Saturday, July 13, 2013

A-Camping We Will Go!

I have a new story in SpongeBob Comics #22 (in stores now!) and it's camping-themed. Around this time last summer, comics editor Chris Duffy asked me if I'd be interested in doing a comic with a poster spread in the middle—basically, a giant illustration. I'd just gone camping with some friends out on the Harbor Islands in Boston, so this is what I came up with. Below are a bunch of images which you can click to view larger, including the camping spread, which works as a pin-up poster.


I'll talk about color first, and then get into some of the sketches. Color has become increasingly important to me, which is sort of weird to say because it's always been important to me. But it's become an even bigger focus. I put a lot of energy into drawing, but I labor—probably over-labor—on color. I made a lot of specific choices going into this illustration. One may not seem like a 'color choice', but I decided early to stick with as much black line as possible—notable exceptions being the constellations in the sky and the blue line around the glow-jellies. I tried to balance bright yellows, blues, and pinks with neutral purples, browns, and greens. Some of these decisions may be at odds with official SpongeBob color branding (most characters use a colored line, and we're all familiar with flowery blue sky), but I always strive to stay true to the character designs and Bikini Bottom universe, which is full of campfire underwater-type gags. Not sure what to call it, but I had this image in my head of old Boy's Life and National Parks artwork, without any particular references in mind.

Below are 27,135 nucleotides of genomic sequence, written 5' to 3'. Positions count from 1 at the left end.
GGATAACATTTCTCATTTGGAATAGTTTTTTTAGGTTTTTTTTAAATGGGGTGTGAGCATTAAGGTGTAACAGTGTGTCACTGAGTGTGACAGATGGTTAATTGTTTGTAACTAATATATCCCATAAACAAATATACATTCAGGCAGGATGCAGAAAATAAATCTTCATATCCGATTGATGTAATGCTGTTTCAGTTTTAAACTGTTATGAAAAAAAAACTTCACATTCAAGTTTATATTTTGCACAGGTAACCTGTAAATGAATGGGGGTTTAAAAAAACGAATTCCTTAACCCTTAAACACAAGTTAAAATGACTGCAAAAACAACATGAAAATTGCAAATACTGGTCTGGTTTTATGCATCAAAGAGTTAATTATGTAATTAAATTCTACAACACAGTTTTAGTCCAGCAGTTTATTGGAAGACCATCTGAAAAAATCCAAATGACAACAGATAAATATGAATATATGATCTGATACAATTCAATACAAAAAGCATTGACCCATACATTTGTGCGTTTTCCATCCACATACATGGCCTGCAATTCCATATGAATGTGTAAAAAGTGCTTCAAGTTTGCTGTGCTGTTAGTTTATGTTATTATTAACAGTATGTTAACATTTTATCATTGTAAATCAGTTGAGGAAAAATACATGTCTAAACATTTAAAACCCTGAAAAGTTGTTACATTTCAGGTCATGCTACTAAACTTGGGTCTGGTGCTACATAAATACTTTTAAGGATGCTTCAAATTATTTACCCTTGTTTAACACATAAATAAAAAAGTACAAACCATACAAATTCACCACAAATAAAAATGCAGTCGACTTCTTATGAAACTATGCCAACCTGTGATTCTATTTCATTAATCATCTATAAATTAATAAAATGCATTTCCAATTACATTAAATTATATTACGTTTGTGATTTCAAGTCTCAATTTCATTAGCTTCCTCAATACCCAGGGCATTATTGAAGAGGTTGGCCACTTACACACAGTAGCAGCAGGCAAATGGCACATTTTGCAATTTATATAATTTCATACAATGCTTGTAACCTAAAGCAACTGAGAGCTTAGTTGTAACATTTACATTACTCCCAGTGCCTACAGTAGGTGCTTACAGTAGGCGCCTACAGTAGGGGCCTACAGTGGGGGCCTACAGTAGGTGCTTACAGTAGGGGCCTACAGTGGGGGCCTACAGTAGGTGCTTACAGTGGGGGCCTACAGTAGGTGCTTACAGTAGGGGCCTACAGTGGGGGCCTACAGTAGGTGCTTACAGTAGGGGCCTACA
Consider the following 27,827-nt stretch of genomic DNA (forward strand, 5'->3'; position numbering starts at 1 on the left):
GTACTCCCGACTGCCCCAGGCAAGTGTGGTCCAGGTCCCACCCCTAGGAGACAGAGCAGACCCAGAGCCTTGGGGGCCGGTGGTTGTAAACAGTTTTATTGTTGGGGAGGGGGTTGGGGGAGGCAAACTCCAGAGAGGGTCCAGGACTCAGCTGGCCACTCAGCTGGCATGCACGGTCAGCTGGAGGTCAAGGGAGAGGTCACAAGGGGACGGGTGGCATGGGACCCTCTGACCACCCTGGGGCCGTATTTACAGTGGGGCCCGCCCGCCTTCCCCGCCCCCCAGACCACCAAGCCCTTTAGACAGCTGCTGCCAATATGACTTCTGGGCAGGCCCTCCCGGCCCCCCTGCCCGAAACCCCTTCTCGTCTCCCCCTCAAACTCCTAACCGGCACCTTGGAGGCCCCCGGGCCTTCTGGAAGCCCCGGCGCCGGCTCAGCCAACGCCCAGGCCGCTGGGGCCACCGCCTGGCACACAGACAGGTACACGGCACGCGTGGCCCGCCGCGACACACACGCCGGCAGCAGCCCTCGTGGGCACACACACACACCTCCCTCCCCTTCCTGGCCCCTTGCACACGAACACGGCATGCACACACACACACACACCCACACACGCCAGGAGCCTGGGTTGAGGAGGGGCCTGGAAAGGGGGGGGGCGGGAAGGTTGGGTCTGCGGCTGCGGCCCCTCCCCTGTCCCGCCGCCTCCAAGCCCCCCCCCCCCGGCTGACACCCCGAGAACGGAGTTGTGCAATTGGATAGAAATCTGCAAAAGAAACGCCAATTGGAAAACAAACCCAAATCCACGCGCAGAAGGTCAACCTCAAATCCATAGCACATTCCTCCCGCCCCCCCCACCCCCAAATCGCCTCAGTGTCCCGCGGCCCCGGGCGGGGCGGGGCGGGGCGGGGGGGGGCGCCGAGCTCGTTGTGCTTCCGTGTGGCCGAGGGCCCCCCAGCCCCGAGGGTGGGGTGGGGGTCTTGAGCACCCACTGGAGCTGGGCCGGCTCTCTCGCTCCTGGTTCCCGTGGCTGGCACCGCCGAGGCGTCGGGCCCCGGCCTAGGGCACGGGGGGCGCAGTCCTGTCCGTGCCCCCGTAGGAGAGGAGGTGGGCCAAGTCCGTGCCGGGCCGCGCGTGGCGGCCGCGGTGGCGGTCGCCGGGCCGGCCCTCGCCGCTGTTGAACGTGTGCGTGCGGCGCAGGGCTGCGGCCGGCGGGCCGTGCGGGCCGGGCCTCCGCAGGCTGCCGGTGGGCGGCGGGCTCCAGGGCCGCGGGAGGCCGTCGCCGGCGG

Here's my first sketch comp. A few interesting things to note—the 'claw' shadow in the lower left was originally supposed to be the enlarged claw of a little crab. But all sea animals in SpongeBob (besides the jelly-fish) usually take on humanoid forms. Besides that edit, everything else got in, which is great. I went with the Plankton bug-spray gag because it was more funny than the hammock. Staging it at night also meant I could use pockets of light to direct the flow—highlighting the individual gags.

Even though I've been doing most of my inking on the computer, I feel strongly about working the pencils on paper. I stuck two sheets of 11x17 copy paper together with tape, where I planned the whole composition, scanned it, and inked it in Manga Studio. You can see below, after talking with numerous folks including pals Chris Houghton and Dustin Harbin, that aliased bitmap lines are the way to go. I've made the switch 100%—and Manga Studio is perfect for inking directly in this mode. So much cleaner. This is also the first illustration I properly trapped and prepared for CMYK press, and it totally paid off. The comic printed beautify. Nice and sharp, and the colors are as close as I would ever expect.

This issue (#22!) features the likes of Maris Wicks, James Kochalka, Stephen DeStefano, and Joey Weiser to name a few. There’s more to my comic than what I'm sharing here (it has a beginning and an end), so pick up a copy if you see one at your local comics shop. My spread is smack in the middle.

3 comments:

Chi said...

This is gorgeous!

Dann Beeson said...

First of all, beautiful work. I've seen this a lot of places and always wonder what the advantage of the bitmap lines are. Is it just for coloring purposes? or is it crisper printing? Just wondering. Thanks
-Dann

Bob Flynn said...

Hi Dann! Just seeing your comment now. Thank you! This approach was recommended to me for both of the reasons you mentioned, and I do think it printed more crisp. Especially with black lines, the printer doesn't have to concern itself with gray edges...just black ink or no black ink. You don't have to worry about ghosted shifting as much either, which can happen if the CMYK plates shift. As for coloring, it would go super easy if I had closed lines, so I still have to color underneath. I now ink everything this way—bitmap line in Manga Studio. Feels purer, somehow. Smaller files, too.